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Kampala, Uganda

Uganda Martyrs University is a private university, affiliated with the Roman Catholic Church in Uganda. It is licensed by the Uganda National Council for Higher Education . Wikipedia.

Kibirige D.,St Raphael of St Francis Hospital Nsambya | Mwebaze R.,St Raphael of St Francis Hospital Nsambya | Mwebaze R.,Uganda Martyrs University
Journal of Diabetes and Metabolic Disorders | Year: 2013

Vitamin B12 is an essential micronutrient required for optimal hemopoetic, neuro-cognitive and cardiovascular function. Biochemical and clinical vitamin B12 deficiency has been demonstrated to be highly prevalent among patients with type 1 and type 2 diabetes mellitus. It presents with diverse clinical manifestations ranging from impaired memory, dementia, delirium, peripheral neuropathy, sub acute combined degeneration of the spinal cord, megaloblastic anemia and pancytopenia. This review article offers a current perspective on the physiological roles of vitamin B12, proposed pathophysiological mechanisms of vitamin B12 deficiency, screening for vitamin B12 deficiency and vitamin B12 supplementation among patients with diabetes mellitus. © 2013 Kibirige and Mwebaze; licensee BioMed Central Ltd.

Namaganda G.,Abt Associates | Oketcho V.,IntraHealth International | Maniple E.,Uganda Martyrs University | Viadro C.,Hill International
Human Resources for Health | Year: 2015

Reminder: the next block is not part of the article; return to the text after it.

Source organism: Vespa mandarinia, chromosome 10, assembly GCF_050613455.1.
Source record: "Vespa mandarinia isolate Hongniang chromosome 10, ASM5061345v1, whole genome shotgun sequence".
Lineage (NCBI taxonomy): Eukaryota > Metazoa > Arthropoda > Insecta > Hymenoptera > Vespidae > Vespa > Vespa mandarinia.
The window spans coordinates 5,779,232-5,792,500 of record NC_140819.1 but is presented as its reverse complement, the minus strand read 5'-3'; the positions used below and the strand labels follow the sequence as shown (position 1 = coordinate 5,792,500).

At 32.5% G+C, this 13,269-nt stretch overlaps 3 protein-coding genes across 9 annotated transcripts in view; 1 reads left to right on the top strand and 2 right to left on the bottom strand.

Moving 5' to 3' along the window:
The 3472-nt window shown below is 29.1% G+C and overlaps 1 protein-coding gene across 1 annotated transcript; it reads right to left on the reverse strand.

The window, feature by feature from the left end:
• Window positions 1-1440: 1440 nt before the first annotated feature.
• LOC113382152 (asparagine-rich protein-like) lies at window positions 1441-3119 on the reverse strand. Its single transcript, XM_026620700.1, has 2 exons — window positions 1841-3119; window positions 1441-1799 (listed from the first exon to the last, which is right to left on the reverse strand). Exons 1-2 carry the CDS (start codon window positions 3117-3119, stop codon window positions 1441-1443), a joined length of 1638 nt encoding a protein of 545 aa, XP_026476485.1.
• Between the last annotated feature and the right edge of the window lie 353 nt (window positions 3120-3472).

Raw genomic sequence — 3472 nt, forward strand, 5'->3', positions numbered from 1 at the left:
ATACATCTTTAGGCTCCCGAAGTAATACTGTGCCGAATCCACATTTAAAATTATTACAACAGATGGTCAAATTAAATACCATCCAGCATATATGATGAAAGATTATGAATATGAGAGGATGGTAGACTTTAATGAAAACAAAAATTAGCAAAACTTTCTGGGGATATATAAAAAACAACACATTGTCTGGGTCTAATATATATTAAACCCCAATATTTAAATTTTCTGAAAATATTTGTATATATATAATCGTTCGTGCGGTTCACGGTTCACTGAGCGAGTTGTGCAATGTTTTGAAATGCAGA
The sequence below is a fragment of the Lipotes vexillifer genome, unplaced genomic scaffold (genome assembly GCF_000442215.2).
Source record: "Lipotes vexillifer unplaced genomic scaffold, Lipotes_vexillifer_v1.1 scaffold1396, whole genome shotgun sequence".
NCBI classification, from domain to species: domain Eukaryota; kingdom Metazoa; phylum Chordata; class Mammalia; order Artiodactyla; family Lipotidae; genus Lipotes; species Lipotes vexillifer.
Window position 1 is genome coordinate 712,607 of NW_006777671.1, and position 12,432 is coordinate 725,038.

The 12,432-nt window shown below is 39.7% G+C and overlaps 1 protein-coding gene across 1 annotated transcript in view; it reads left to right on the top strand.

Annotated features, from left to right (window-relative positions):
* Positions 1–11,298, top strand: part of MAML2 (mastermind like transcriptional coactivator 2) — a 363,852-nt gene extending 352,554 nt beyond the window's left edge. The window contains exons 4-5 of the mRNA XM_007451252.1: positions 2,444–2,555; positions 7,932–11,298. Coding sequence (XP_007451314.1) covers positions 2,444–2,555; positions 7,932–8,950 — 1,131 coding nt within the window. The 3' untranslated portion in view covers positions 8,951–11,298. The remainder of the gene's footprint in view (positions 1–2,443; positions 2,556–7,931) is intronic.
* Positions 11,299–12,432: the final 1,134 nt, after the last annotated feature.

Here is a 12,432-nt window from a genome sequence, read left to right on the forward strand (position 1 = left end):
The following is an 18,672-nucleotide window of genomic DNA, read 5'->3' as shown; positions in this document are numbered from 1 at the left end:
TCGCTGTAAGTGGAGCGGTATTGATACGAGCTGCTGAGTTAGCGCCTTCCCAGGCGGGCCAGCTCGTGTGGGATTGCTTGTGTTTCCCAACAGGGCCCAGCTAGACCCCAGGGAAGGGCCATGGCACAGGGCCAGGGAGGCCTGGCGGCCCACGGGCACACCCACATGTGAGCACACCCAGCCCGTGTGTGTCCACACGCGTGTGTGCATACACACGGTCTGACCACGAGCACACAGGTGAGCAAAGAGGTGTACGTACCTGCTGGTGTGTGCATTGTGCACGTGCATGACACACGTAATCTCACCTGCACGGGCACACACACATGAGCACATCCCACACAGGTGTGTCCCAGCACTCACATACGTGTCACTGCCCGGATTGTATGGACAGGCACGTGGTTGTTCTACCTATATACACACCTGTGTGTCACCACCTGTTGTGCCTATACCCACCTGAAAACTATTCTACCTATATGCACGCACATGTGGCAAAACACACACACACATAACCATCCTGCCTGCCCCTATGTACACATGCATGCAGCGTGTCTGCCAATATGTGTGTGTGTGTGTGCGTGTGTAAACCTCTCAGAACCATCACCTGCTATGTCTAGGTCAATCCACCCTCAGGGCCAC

Background: Uganda's health workforce is characterized by shortages and inequitable distribution of qualified health workers. To ascertain staffing levels, Uganda uses fixed government-approved norms determined by facility type. This approach cannot distinguish between facilities of the same type that have different staffing needs. The Workload Indicators of Staffing Need (WISN) method uses workload to determine number and type of staff required in a given facility. The national WISN assessment sought to demonstrate the limitations of the existing norms and generate evidence to influence health unit staffing and staff deployment for efficient utilization of available scarce human resources. Methods: A national WISN assessment (September 2012) used purposive sampling to select 136 public health facilities in 33/112 districts. The study examined staffing requirements for five cadres (nursing assistants, nurses, midwives, clinical officers, doctors) at health centres II (n = 59), III (n = 53) and IV (n = 13) and hospitals (n = 11). Using health management information system workload data (1 July 2010-30 June 2011), the study compared current and required staff, assessed workload pressure and evaluated the adequacy of the existing staffing norms. Results: By the WISN method, all three types of health centres had fewer nurses (42-70%) and midwives (53-67%) than required and consequently exhibited high workload pressure (30-58%) for those cadres. Health centres IV and hospitals lacked doctors (39-42%) but were adequately staffed with clinical officers. All facilities displayed overstaffing of nursing assistants. For all cadres at health centres III and IV other than nursing assistants, the fixed norms or existing staffing or both fell short of the WISN staffing requirements, with, for example, only half as many nurses and midwives as required. Conclusions: The WISN results demonstrate the inadequacies of existing staffing norms, particularly for health centres III and IV. The results provide an evidence base to reshape policy, adopt workload-based norms, review scopes of practice and target human resource investments. In the near term, the government could redistribute existing health workers to improve staffing equity in line with the WISN results. Longer term revision of staffing norms and investments to effectively reflect actual workloads and ensure provision of quality services at all levels is needed. © 2015 Namaganda et al.